Energy Economy

22 Oct 2020

Suncor May Sell Stake In North Sea Oilfields

22 Oct 2020  by Charles Kennedy   

Canada’s Suncor Energy is considering selling part of its assets in the North Sea amid a wave of consolidation in the mature offshore basin.

Suncor hasn’t formally launched a sales process but has approached potential buyers who have expressed interest in the fields in the UK and Norwegian parts of the North Sea, the sources said.

One of the stakes that Suncor explores divesting is its 26.69-percent working interest in the Golden Eagle Area in the central North Sea in UK waters. This stake could be worth around US$400 million. In Norway’s North Sea, Suncor is also studying stakes in smaller fields, which could be valued at a total of US$100 million.

In recent years, the North Sea has seen several major deals, as operators are divesting non-core assets to raise cash.

U.S. companies have been extraordinarily active in selling assets in the North Sea to focus on their key growth areas in the United States.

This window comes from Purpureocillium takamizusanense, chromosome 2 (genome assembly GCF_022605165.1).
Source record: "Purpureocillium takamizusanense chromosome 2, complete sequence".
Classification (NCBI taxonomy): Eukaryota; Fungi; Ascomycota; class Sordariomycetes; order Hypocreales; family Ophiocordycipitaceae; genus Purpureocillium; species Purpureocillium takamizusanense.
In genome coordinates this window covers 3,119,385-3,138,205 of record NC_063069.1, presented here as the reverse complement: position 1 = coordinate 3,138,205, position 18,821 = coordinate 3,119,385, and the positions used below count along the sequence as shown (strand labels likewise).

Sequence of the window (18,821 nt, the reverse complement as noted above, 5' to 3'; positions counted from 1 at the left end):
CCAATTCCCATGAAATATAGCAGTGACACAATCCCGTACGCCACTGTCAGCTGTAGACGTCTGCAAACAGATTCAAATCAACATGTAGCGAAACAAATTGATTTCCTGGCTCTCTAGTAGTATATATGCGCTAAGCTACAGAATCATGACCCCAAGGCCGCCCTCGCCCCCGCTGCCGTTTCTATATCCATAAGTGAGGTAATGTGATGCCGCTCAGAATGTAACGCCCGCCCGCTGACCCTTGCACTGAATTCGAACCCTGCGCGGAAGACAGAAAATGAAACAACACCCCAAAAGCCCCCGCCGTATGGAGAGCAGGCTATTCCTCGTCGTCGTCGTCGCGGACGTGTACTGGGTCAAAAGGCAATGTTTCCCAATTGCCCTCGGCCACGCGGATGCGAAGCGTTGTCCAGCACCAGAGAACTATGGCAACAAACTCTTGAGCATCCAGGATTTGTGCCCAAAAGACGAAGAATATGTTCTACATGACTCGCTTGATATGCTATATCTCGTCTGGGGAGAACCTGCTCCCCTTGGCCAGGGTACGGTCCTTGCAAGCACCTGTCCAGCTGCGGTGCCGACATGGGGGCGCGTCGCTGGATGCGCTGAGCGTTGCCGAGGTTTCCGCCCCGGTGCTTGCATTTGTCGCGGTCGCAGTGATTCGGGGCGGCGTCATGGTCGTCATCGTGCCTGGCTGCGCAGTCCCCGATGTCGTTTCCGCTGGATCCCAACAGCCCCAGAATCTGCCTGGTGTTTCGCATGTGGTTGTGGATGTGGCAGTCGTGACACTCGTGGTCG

Last year, Chevron sold its North Sea assets in the UK for US$2 billion. Marathon Oil also said it would be exiting the UK North Sea as it continues to focus on U.S. shale oil operations. In April 2019, ConocoPhillips sold its UK oil and gas business to Chrysaor Holdings for US$2.675 billion.

ExxonMobil has also put its UK North Sea assets up for sale.

UK oil and gas operators Premier Oil and Chrysaor said earlier this month they plan to merge, creating the largest listed independent oil and gas operator in the UK North Sea.

Commenting on this deal announcement, Greig Aitken, principal analyst on Wood Mackenzie’s corporate analysis team, said:

“Looking ahead, the UK sector is ripe for consolidation.”

“Bigger, more efficient producers that are resilient enough to see through the cycles – but small enough not to be weighed down by internal competition for capital and high G&A costs – are better equipped to collaborate with the supply chain, maximise recovery and deliver consistent returns to shareholders,” Aitken added.

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